Principles for Remediation in Department of Political Science Reply

Faculty of the Department of Political Science (LA&PS)

Principles for Remediation [1]

Adopted by faculty members in the Department of Political Science by a vote of 28-1

The Department of Political Science reaffirms the position it took prior to the 16 March 2015 announcement by the Senate Executive of the resumption of classes, that remediation for courses disrupted by the labour-management dispute should not begin until the end of the legal strike. Should classes be resumed on 23 March 2015 in the absence of a settlement to the strike, the Department of Political Science is very concerned about its effect on the academic integrity of both individual courses and of our programmes:

• All of our first and second year courses, and a number of our third year offering rely on CUPE 1 Teaching Assistants, whose contributions to those courses in most if not all cases is integral to the pedagogy of the course. The first principle of the Faculty’s remediation framework is that no member of another bargaining unit will do the work of a striking CUPE Unit 1 member. These two facts mean that any resumption of these courses risks a severe compromise of their integrity.

• Students are entitled, under Senate Policy 008, to choose not to cross either physically or virtually, a picket line to attend classes. This means that those course which, in whole or in part, rely on classroom discussion for their pedagogy will similarly be severely compromised should any significant portion of the students choose to exercise that right. Virtually all the courses in our programmes which are not supported by Unit 1 TAs rely for their pedagogy on classroom discussion with and among students.

• The full scope of remediation for any courses that do resume before the end of the strike cannot be known until a settlement is reached and the final remediation plan is adopted by Senate and the Faculty. Such a situation undermines the integrity of the resumed course, threatens the fair and equitable treatment of students to which we are professionally committed, and stands to impose a significant additional workload on members of the Department.

• Beyond the concerns with individual courses and programmes, the resumption of classes threatens the collegiality on which the Department, and the wider University, depends. Unit 1 members are not only our teaching colleagues, but our PhD students, and Unit 3 members are our MA students. Graduate education relies on a close working relationship between student and committee, a relationship that may be fundamentally fractured by the resumption of classes while those students continue to strike.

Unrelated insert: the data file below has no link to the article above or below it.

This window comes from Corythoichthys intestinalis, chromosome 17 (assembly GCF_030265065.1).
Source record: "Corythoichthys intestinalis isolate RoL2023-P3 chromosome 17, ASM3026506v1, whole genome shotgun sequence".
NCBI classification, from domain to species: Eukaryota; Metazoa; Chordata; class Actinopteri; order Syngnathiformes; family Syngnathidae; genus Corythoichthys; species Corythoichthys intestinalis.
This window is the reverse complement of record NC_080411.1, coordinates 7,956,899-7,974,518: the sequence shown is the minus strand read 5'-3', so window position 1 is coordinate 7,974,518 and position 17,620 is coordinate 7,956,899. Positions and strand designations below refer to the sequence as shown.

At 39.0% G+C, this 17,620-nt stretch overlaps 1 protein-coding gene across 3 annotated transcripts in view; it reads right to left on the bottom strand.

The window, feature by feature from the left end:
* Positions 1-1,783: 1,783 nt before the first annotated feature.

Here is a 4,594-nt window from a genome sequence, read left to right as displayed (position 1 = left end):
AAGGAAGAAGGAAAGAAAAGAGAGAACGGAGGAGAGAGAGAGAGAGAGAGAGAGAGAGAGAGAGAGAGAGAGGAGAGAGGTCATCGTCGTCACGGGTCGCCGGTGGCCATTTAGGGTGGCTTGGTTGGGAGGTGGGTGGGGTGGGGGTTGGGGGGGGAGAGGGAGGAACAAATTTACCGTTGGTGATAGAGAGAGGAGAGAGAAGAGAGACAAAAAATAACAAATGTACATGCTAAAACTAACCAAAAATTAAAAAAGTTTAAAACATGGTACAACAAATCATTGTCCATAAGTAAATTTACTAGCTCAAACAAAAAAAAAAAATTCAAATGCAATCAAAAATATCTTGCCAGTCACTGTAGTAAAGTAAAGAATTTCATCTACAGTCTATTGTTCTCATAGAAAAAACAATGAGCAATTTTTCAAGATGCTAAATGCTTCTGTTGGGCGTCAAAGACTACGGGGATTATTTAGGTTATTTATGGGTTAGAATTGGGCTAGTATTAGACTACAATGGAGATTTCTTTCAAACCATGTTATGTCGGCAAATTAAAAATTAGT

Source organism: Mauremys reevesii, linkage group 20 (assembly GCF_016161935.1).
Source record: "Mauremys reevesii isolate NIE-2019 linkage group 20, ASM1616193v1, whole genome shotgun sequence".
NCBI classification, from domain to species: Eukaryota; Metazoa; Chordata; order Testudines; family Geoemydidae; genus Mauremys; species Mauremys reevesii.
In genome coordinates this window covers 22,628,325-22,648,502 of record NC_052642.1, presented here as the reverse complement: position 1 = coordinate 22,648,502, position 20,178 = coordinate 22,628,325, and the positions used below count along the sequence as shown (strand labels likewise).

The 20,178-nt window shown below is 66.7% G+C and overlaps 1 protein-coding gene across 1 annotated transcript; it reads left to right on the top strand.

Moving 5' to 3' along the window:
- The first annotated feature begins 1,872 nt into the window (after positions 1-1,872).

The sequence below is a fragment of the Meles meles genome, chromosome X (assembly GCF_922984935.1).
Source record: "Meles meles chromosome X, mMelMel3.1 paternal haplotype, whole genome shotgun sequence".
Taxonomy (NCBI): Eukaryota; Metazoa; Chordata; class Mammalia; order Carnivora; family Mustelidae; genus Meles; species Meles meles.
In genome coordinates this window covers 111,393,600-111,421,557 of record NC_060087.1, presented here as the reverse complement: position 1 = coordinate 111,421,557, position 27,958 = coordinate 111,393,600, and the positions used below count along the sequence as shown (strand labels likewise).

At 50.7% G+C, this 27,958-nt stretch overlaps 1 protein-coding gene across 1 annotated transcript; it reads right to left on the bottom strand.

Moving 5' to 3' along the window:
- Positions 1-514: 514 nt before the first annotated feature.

In light of these concerns, the Department of Political Science, echoing the report of the Senate Executive, affirms the right of individual members of faculty, tenure stream, contractual, and sessional members, to determine whether returning to the classroom is consistent with the academic integrity of their course(s), without having to receive approval from the Chair or Faculty Administration. We assert the right to full protection from repercussions for faculty members who decide not to come back to the classroom if they determine, in their best judgment, that they cannot ensure the academic integrity of their course(s), as well as to those who decide that they will return to teach. Finally, we reaffirm the protections afforded to students under Senate Policy 008, and commit to the full and vigorous defence of those protections should it be necessary.

[1] These principles were discussed at a special meeting of the Department of Political Science on 16 March 2015, 1 and then discussed and approved by electronic means. The text is derived from the statement issued by the Department of Social Science (LA&PS) on 13 March 2015. We wish to thank our colleagues in Social Science for their permission to make liberal use of their text.

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